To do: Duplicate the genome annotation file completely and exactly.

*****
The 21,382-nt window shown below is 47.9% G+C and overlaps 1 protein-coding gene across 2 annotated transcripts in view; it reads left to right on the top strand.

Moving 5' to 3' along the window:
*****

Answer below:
The 21,382-nt window shown below is 47.9% G+C and overlaps 1 protein-coding gene across 2 annotated transcripts in view; it reads left to right on the top strand.

Moving 5' to 3' along the window: